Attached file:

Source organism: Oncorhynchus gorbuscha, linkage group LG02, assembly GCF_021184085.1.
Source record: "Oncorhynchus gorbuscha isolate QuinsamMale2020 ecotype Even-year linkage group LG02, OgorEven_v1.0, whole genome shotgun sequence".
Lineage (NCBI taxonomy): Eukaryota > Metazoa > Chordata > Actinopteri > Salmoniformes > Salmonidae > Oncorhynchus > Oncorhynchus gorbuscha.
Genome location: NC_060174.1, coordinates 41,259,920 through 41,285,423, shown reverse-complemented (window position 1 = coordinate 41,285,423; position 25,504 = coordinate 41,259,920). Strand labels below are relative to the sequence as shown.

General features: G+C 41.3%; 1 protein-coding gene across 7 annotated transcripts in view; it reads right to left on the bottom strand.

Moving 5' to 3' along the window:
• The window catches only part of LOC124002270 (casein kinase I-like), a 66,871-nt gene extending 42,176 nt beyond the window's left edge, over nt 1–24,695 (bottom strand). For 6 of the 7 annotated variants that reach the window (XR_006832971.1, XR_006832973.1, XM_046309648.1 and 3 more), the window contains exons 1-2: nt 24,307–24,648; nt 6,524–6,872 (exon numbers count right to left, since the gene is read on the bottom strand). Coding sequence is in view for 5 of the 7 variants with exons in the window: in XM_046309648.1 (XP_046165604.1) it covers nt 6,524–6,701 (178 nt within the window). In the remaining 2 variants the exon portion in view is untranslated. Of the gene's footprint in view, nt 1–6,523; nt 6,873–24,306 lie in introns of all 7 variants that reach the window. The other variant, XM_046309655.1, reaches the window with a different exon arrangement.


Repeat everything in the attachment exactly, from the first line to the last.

Source organism: Oncorhynchus gorbuscha, linkage group LG02, assembly GCF_021184085.1.
Source record: "Oncorhynchus gorbuscha isolate QuinsamMale2020 ecotype Even-year linkage group LG02, OgorEven_v1.0, whole genome shotgun sequence".
Lineage (NCBI taxonomy): Eukaryota > Metazoa > Chordata > Actinopteri > Salmoniformes > Salmonidae > Oncorhynchus > Oncorhynchus gorbuscha.
Genome location: NC_060174.1, coordinates 41,259,920 through 41,285,423, shown reverse-complemented (window position 1 = coordinate 41,285,423; position 25,504 = coordinate 41,259,920). Strand labels below are relative to the sequence as shown.

General features: G+C 41.3%; 1 protein-coding gene across 7 annotated transcripts in view; it reads right to left on the bottom strand.

Moving 5' to 3' along the window:
• The window catches only part of LOC124002270 (casein kinase I-like), a 66,871-nt gene extending 42,176 nt beyond the window's left edge, over nt 1–24,695 (bottom strand). For 6 of the 7 annotated variants that reach the window (XR_006832971.1, XR_006832973.1, XM_046309648.1 and 3 more), the window contains exons 1-2: nt 24,307–24,648; nt 6,524–6,872 (exon numbers count right to left, since the gene is read on the bottom strand). Coding sequence is in view for 5 of the 7 variants with exons in the window: in XM_046309648.1 (XP_046165604.1) it covers nt 6,524–6,701 (178 nt within the window). In the remaining 2 variants the exon portion in view is untranslated. Of the gene's footprint in view, nt 1–6,523; nt 6,873–24,306 lie in introns of all 7 variants that reach the window. The other variant, XM_046309655.1, reaches the window with a different exon arrangement.